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  1. Free, publicly-accessible full text available September 19, 2023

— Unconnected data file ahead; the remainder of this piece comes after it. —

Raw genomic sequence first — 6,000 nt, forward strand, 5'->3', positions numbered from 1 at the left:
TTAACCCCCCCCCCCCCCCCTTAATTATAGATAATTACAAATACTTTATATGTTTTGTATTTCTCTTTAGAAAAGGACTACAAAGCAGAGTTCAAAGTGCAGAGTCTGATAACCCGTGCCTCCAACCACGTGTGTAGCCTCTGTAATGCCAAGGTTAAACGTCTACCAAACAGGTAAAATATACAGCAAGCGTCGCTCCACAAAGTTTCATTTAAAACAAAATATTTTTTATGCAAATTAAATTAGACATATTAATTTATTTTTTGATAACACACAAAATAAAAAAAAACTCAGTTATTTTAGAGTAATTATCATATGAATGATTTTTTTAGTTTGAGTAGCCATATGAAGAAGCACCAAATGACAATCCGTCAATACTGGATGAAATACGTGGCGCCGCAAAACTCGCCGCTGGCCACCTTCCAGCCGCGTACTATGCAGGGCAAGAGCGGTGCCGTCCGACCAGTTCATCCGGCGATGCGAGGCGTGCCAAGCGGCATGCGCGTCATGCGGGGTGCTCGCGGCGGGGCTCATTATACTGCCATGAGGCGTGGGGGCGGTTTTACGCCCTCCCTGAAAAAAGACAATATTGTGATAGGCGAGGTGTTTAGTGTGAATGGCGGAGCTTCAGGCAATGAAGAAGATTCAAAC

2. Disturbance regimes can strongly influence geographic patterns of biodiversity. The types of disturbances and their frequencies can have varying impacts on different dimensions of biodiversity and taxonomic groups, and their influence can also vary with spatial scale. Yet disturbance layers are lacking at sufficiently high spatial resolution and extent to uncover these relationships with biodiversity. We detected disturbances for the conterminous United States from Landsat time series using the established LandTrendr temporal segmentation with a novel secondary classification that incorporates spatial context. We then included these disturbance layers, aggregated to metrics at different temporal and spatial scales, into model of species richness at National Ecological Observatory Network sites.